ATVs and OHVs (off-highway vehicles) are used recreationally throughout the U.S., and can be fun when used in a safe manner. However, ATVs can prove to be deadly when used without the proper training, when used in concert with drugs or alcohol or when ridden recklessly. Injuries and deaths from ATV incidents have actually declined since 2006; probably due to increases in awareness of their danger, the use of helmets and other safety equipment and government regulation. Unfortunately, some states there is no minimum age for ATV riders, nor are helmet safety laws in place. Many injuries occur without adult supervision and on ATVs too powerful for the rider.

Most ATV deaths result from the vehicle overturning or hitting something. The majority of ATV deaths and injuries are preventable, though. Approximately 75% of ATV collisions lead to in serious head or spinal cord injury. A spinal cord injury might result in lifelong paralysis. Head injuries are a major cause of serious, life-threatening or permanent injuries as well. Simply wearing a helmet drastically reduces the risk of a traumatic brain injury.

Some governmental debate around ATVs has included how to create federal guidelines for ATV safety. Dealers often offer optional instruction and classes on riding ATVs. However, many people do not take the classes, and sometimes even that training is inadequate. Of course, dealers and manufacturers also tend to oppose ATV regulation.

In Oregon, people under 18 must wear a helmet when operative an ATV. Parents responsible for those children are required to ensure the minor wears a helmet when operating an ATV. Also, ORS 821.290 states that individuals who operate snowmobiles or ATVs in a negligent manner that endangers another person or another’s property or causes injury to another are civilly liable.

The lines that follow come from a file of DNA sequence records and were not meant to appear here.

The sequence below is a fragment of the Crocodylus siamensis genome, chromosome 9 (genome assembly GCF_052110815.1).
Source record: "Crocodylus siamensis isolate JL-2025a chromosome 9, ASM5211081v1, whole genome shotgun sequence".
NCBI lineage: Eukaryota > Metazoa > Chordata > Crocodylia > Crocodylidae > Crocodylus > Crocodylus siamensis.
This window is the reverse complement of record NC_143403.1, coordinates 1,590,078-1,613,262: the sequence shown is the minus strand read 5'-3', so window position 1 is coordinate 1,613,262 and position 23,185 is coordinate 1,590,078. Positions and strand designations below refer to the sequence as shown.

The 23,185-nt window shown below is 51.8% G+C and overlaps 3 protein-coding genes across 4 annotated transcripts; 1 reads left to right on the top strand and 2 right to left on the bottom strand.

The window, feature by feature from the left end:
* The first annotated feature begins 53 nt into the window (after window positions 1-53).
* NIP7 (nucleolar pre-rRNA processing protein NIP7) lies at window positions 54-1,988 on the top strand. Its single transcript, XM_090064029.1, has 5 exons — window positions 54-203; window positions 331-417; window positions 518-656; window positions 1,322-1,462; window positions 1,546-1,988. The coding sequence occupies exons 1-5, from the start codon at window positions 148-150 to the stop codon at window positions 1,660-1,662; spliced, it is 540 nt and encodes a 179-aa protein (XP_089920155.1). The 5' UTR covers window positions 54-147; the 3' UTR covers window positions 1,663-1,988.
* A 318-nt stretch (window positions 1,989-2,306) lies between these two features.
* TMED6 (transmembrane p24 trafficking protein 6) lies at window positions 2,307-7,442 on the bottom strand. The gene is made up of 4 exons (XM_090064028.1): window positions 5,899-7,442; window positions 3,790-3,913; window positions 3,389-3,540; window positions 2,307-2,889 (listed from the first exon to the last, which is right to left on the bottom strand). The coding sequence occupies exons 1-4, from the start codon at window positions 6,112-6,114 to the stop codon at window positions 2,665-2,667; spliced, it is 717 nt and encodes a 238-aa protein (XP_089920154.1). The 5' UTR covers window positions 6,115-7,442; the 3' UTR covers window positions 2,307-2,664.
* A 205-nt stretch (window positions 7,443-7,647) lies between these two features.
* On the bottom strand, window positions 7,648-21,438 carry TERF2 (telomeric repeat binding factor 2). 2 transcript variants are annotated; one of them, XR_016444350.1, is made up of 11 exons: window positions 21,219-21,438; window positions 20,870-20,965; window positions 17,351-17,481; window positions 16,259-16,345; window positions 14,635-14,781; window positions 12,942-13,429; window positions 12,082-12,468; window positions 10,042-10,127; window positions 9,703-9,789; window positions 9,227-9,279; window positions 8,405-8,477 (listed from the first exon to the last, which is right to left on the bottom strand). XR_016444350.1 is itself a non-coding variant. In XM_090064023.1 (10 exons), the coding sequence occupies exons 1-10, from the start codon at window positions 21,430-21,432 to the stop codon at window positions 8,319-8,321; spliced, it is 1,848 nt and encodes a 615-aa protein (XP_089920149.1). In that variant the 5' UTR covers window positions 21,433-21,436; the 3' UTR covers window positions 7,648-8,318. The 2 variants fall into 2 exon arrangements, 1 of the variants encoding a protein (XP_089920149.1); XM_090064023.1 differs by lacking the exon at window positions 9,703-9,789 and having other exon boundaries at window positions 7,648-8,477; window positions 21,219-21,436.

Individuals who own and operate ATVs open themselves up for civil and even criminal prosecution when they negligently operate an ATV and cause damage to people or property. Owners can also be sued when they or others operate their machines in an unsafe manner or while using alcohol or drugs.

ATV owners also fail in their duty of care when they allow children to operate machines that are too powerful for the child, without the use of a helmet, without the proper training or allow them to recklessly operate an ATV.

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The Law Office of Josh Lamborn, P.C.
50 SW Pine Street, Suite 301,
Portland, OR 97204

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Alternate names / spellings for ATV:

Three-wheeler, Four-wheeler, Dirt bike, Motorcycle, Sand rail, Dune buggy, Dune buggie, Snowmobile, Snowmachine, Snow-machine, OHV

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